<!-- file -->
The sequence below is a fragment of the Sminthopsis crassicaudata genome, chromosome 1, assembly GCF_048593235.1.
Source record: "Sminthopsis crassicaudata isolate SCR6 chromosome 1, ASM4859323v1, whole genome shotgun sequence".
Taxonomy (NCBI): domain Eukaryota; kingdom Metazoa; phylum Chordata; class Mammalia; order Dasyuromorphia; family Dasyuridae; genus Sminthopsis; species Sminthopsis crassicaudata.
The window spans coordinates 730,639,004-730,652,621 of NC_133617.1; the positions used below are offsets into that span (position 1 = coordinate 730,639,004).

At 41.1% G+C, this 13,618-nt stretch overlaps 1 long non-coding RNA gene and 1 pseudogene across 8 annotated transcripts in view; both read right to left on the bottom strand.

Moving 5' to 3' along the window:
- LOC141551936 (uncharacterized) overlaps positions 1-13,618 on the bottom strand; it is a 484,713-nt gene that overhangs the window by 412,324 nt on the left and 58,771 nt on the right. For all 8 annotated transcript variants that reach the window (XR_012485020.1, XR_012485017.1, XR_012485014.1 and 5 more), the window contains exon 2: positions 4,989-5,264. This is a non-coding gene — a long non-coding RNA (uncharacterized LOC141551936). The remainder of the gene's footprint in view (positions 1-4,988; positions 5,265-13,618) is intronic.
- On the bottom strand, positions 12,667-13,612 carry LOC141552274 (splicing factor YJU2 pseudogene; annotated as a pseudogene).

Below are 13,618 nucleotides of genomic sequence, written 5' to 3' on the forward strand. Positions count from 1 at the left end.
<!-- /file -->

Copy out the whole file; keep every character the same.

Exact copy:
The sequence below is a fragment of the Sminthopsis crassicaudata genome, chromosome 1, assembly GCF_048593235.1.
Source record: "Sminthopsis crassicaudata isolate SCR6 chromosome 1, ASM4859323v1, whole genome shotgun sequence".
Taxonomy (NCBI): domain Eukaryota; kingdom Metazoa; phylum Chordata; class Mammalia; order Dasyuromorphia; family Dasyuridae; genus Sminthopsis; species Sminthopsis crassicaudata.
The window spans coordinates 730,639,004-730,652,621 of NC_133617.1; the positions used below are offsets into that span (position 1 = coordinate 730,639,004).

At 41.1% G+C, this 13,618-nt stretch overlaps 1 long non-coding RNA gene and 1 pseudogene across 8 annotated transcripts in view; both read right to left on the bottom strand.

Moving 5' to 3' along the window:
- LOC141551936 (uncharacterized) overlaps positions 1-13,618 on the bottom strand; it is a 484,713-nt gene that overhangs the window by 412,324 nt on the left and 58,771 nt on the right. For all 8 annotated transcript variants that reach the window (XR_012485020.1, XR_012485017.1, XR_012485014.1 and 5 more), the window contains exon 2: positions 4,989-5,264. This is a non-coding gene — a long non-coding RNA (uncharacterized LOC141551936). The remainder of the gene's footprint in view (positions 1-4,988; positions 5,265-13,618) is intronic.
- On the bottom strand, positions 12,667-13,612 carry LOC141552274 (splicing factor YJU2 pseudogene; annotated as a pseudogene).

Below are 13,618 nucleotides of genomic sequence, written 5' to 3' on the forward strand. Positions count from 1 at the left end.